Here's How Joseph Stalin Would've Looked In Color

Born into poverty in 1878, Joseph Stalin would become the dictator of the Soviet Union and be remembered for his ruthless reign of terror (via History). Before this, however, he was sent by his devout Orthodox Christian mother to become a priest (via Biography). Instead of reading scripture, he read about Karl Marx and joined a socialist group. And despite his humble beginnings, Stalin later served Vladimir Lenin as the secretary-general of the Central Committee of the Communist Party.

Stalin climbed up the party's ladder and gained control by the time Lenin died in 1924. Thus began his totalitarian regime. Stalin wanted to turn Russia into a superpower via industrialization and took control of farmland that was once given to the peasants by the Bolsheviks. This came with a cost, and famine spread throughout the country, killing millions.

Moreover, Stalin began to execute or exile anyone who he deemed a threat in what is known as the Great Purge (via the University of Washington). Between 1936 and 1938, millions died or were sent to prison camps located in Siberia or the far east. Like other dictators, Stalin also built a cult of personality. Cities were renamed after him, history books were rewritten, and censorship became the norm.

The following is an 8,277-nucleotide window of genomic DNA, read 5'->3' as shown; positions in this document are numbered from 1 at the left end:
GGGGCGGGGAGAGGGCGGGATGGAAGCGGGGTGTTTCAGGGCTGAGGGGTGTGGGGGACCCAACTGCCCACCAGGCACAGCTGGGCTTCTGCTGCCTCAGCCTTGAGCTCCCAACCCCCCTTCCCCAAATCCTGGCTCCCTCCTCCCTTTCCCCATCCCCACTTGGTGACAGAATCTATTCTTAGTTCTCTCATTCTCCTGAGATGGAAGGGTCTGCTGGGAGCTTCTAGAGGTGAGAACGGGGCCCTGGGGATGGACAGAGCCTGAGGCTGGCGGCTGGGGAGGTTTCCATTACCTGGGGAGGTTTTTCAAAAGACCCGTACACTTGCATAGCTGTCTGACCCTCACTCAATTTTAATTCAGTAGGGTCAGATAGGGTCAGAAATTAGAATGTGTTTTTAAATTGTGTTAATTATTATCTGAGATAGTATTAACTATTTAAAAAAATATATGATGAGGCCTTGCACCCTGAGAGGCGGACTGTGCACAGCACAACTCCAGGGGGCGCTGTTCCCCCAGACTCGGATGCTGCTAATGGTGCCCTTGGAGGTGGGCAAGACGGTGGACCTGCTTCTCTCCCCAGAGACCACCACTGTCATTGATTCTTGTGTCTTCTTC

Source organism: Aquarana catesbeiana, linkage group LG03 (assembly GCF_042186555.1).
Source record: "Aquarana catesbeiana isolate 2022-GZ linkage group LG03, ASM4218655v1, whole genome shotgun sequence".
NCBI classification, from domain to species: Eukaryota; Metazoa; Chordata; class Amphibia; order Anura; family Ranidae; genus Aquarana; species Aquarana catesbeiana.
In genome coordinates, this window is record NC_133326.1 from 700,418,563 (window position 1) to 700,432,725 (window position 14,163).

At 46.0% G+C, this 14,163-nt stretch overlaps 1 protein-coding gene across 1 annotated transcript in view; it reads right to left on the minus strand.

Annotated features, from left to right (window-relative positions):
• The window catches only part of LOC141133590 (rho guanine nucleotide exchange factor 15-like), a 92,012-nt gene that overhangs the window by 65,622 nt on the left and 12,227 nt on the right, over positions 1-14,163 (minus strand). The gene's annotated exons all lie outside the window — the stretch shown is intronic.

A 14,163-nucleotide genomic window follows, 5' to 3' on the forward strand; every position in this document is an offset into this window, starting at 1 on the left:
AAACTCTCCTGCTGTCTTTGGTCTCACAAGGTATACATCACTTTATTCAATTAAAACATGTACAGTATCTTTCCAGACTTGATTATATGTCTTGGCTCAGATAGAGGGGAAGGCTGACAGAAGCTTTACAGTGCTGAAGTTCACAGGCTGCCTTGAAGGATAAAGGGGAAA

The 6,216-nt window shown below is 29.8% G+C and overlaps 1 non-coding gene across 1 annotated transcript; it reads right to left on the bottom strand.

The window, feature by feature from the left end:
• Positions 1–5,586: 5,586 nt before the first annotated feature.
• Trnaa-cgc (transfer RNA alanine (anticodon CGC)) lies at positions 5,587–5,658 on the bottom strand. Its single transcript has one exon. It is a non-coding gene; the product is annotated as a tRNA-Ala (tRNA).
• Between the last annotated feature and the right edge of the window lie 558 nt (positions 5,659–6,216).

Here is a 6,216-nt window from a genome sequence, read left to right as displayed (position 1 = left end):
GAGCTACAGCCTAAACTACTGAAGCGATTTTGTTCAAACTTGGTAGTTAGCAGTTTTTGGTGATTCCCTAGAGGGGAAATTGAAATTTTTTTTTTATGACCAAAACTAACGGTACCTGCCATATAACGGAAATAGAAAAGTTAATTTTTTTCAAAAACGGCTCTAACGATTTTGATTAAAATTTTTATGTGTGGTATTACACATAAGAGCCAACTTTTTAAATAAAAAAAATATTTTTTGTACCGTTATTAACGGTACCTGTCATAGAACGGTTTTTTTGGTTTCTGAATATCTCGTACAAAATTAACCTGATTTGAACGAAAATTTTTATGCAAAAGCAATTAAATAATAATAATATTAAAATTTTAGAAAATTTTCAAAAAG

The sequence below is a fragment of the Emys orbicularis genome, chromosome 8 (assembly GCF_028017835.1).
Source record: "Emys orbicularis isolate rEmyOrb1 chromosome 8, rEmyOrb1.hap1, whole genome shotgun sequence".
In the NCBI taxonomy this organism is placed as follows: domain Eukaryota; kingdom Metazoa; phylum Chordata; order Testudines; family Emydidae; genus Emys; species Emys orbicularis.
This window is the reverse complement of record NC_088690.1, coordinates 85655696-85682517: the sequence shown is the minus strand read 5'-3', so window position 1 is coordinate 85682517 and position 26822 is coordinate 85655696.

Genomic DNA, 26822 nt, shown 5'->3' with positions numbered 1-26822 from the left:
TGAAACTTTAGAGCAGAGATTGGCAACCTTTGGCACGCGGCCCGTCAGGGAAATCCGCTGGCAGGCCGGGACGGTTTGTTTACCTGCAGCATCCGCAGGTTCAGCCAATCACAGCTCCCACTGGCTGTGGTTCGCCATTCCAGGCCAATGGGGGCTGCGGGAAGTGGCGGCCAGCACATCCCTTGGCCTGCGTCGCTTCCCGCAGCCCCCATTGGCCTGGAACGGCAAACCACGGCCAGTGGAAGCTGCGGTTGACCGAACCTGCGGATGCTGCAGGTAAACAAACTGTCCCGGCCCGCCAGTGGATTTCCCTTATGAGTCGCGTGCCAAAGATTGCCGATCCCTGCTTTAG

Black and white photos of Stalin are plentiful. But what did the ruthless dictator actually look like in color?

Stalin in color

In the photo above, it's hard to believe one is viewing a cold-hearted being responsible for countless deaths. Stalin looks orderly and calm as he stares into the distance. Interestingly enough, he was said to have been scarred from the smallpox he contracted as a child (via Biography). However, in this particular photo, Stalin seems to be blemish-free. Likewise, his arm was deformed from an accident (something he was apparently bullied for when he was young), so it might be not a coincidence that he is only photographed from the shoulders up.

Stalin died in 1953 after suffering a stroke (via History). His successor, Nikita Khrushchev, condemned his actions and his cult of personality. He also began a de-Stalinization process (via the University of Washington). It's estimated that Stalin was responsible for the deaths of 20 million people. In spite of this, some believe Stalin's actions — no matter how brutal — led the Soviet Union into prominence.